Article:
Of course, professional sports may be the one corner of the workforce where parental involvement was very much the norm long before the millennials turned up, if for no other reason than that it involves adult children playing a kids’ game for a living. One can only assume that NBA parents have been harassing coaches for years, even if they only recently started getting caught doing so by fans with ready access to social media.

Still, there does appear to be something uniquely millennial-parent about LaVar Ball, who in addition to hatching Big Baller Brand, the family apparel line, has created a sports talent agency, Ball Sports Group, whose sole purpose will be to represent Lonzo and his two brothers, high school standouts who are expected to follow their brother to UCLA.

Perhaps most tellingly in this regard, Ball reportedly demanded that any apparel company intent on signing Lonzo license the Big Baller Brand, telling USA Today that a deal including all three sons would have to yield them $1 billion. (The apparel heavyweights all told him no, thanks, according to ESPN.)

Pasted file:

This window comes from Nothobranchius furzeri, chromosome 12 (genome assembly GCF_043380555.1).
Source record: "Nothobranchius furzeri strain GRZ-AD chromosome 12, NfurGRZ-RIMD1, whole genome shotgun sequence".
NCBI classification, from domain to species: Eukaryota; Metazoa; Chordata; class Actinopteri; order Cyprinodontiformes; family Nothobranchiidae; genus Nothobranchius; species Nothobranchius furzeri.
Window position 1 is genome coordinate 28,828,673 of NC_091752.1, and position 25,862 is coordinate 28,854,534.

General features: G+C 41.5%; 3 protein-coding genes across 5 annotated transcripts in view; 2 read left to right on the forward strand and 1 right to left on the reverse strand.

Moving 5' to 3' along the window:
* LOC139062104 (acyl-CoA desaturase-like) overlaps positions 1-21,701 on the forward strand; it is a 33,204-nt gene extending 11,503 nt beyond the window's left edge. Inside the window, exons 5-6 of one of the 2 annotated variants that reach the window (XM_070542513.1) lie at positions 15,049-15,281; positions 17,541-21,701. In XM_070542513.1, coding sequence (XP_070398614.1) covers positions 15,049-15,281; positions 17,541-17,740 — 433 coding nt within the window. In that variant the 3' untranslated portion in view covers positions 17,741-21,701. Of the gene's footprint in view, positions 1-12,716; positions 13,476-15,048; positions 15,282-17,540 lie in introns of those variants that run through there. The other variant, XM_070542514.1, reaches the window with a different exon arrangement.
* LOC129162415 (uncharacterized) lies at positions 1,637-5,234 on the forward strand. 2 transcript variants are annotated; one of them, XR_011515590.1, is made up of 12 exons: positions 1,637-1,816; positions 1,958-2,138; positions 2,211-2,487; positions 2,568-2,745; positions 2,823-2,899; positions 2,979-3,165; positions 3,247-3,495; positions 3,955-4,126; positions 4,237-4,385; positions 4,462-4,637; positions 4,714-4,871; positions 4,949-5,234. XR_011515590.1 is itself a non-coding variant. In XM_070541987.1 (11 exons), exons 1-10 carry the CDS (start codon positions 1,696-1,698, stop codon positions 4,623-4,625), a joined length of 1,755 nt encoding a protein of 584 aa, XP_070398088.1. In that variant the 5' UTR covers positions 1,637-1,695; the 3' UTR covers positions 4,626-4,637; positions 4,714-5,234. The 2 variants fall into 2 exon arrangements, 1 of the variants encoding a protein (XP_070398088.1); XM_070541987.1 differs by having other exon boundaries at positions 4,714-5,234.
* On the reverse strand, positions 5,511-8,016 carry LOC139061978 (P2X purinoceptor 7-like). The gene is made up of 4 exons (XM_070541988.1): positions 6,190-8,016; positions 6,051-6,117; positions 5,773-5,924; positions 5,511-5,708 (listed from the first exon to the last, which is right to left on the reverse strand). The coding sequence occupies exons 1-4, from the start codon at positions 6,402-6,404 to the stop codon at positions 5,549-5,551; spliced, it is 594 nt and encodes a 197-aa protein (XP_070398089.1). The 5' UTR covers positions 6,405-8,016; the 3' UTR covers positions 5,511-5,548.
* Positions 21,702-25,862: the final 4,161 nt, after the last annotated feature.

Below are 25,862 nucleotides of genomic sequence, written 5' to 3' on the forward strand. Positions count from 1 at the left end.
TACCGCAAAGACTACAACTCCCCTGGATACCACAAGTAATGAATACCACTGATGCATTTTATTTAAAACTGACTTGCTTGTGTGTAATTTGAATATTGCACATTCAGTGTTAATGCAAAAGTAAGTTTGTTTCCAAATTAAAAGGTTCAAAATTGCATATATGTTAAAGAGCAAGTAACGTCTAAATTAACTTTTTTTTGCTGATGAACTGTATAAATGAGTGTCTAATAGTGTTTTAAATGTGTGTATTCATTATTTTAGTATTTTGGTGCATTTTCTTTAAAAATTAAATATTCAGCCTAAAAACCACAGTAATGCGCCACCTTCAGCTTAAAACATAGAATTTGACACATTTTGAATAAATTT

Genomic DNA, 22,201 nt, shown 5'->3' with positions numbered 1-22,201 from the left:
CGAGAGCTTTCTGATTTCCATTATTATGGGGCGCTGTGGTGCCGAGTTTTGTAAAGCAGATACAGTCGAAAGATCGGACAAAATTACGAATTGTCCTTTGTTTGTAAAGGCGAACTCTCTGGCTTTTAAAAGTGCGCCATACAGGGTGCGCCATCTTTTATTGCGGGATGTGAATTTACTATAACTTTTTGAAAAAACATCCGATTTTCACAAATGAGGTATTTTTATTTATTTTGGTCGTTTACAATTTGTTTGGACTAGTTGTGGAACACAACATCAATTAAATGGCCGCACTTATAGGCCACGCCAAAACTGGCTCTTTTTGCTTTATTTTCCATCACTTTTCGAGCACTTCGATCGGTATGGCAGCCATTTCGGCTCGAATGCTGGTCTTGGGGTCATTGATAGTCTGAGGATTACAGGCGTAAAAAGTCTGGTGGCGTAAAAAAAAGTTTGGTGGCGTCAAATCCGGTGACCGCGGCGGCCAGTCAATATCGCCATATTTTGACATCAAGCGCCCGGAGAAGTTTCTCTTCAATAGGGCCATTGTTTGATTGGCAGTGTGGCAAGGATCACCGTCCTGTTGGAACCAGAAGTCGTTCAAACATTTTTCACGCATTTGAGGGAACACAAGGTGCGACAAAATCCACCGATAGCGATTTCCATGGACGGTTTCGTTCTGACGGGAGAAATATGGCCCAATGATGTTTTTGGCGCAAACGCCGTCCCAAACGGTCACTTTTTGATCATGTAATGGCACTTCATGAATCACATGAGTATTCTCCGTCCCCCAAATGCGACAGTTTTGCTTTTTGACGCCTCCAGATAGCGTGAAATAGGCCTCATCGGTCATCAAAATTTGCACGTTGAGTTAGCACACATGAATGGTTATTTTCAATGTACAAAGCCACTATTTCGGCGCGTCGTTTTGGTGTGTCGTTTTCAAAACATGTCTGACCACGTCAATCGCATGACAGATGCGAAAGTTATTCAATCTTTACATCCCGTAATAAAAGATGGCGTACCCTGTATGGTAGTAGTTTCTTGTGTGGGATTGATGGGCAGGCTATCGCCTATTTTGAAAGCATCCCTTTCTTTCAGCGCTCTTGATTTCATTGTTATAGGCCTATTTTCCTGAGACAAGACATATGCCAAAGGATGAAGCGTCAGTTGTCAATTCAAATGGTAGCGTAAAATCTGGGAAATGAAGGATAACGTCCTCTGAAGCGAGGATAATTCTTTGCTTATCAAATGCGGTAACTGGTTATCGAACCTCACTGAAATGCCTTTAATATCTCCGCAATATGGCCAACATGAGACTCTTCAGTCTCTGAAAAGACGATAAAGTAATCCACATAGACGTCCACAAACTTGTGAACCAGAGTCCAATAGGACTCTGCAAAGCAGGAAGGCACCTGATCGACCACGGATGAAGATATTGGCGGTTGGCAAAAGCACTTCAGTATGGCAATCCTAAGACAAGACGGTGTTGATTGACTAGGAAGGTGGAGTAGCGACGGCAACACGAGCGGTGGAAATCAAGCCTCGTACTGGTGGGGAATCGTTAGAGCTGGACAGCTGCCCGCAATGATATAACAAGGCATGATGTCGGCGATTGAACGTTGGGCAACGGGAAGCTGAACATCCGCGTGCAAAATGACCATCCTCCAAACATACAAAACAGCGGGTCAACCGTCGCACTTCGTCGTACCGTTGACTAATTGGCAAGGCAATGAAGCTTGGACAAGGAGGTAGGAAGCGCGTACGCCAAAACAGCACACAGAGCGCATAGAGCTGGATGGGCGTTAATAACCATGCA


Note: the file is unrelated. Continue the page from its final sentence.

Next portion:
While other prominent sports parents have exerted influence over their adult children’s business decisions,“I can’t think of anybody who turned their back on the marketing might and power of a Nike, an Adidas, or any of those companies, and said, ‘Nope, I’m going to do it myself,’” said Bob Dorfman, a sports marketing expert at Baker Street Advertising. “It’s definitely unprecedented.”

As word of Ball’s parenting style has spread — he has reportedly been training his brood for the NBA since the time they could walk — some have compared him to Marv Marinovich, who groomed his son Todd to be a professional quarterback with a fanatical regimen that began in utero.